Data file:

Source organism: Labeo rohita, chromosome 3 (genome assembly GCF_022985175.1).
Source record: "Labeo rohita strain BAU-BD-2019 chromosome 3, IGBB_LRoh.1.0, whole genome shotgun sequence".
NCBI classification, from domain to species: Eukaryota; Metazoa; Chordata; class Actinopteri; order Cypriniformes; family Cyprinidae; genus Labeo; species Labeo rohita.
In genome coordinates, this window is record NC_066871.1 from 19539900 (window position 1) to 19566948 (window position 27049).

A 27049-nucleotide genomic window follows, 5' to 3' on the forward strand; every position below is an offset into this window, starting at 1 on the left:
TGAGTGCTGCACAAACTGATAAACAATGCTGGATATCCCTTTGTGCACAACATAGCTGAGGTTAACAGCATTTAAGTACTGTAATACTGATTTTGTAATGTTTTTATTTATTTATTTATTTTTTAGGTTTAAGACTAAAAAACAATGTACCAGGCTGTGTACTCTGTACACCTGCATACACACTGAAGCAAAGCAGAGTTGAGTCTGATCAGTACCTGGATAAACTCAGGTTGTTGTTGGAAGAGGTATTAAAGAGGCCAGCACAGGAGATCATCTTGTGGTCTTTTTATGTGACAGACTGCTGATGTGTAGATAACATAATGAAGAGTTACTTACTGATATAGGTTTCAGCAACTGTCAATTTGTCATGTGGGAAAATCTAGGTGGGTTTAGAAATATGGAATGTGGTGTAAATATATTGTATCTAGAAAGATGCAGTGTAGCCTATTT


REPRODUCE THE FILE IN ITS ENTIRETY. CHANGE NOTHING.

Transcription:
Source organism: Labeo rohita, chromosome 3 (genome assembly GCF_022985175.1).
Source record: "Labeo rohita strain BAU-BD-2019 chromosome 3, IGBB_LRoh.1.0, whole genome shotgun sequence".
NCBI classification, from domain to species: Eukaryota; Metazoa; Chordata; class Actinopteri; order Cypriniformes; family Cyprinidae; genus Labeo; species Labeo rohita.
In genome coordinates, this window is record NC_066871.1 from 19539900 (window position 1) to 19566948 (window position 27049).

A 27049-nucleotide genomic window follows, 5' to 3' on the forward strand; every position below is an offset into this window, starting at 1 on the left:
TGAGTGCTGCACAAACTGATAAACAATGCTGGATATCCCTTTGTGCACAACATAGCTGAGGTTAACAGCATTTAAGTACTGTAATACTGATTTTGTAATGTTTTTATTTATTTATTTATTTTTTAGGTTTAAGACTAAAAAACAATGTACCAGGCTGTGTACTCTGTACACCTGCATACACACTGAAGCAAAGCAGAGTTGAGTCTGATCAGTACCTGGATAAACTCAGGTTGTTGTTGGAAGAGGTATTAAAGAGGCCAGCACAGGAGATCATCTTGTGGTCTTTTTATGTGACAGACTGCTGATGTGTAGATAACATAATGAAGAGTTACTTACTGATATAGGTTTCAGCAACTGTCAATTTGTCATGTGGGAAAATCTAGGTGGGTTTAGAAATATGGAATGTGGTGTAAATATATTGTATCTAGAAAGATGCAGTGTAGCCTATTT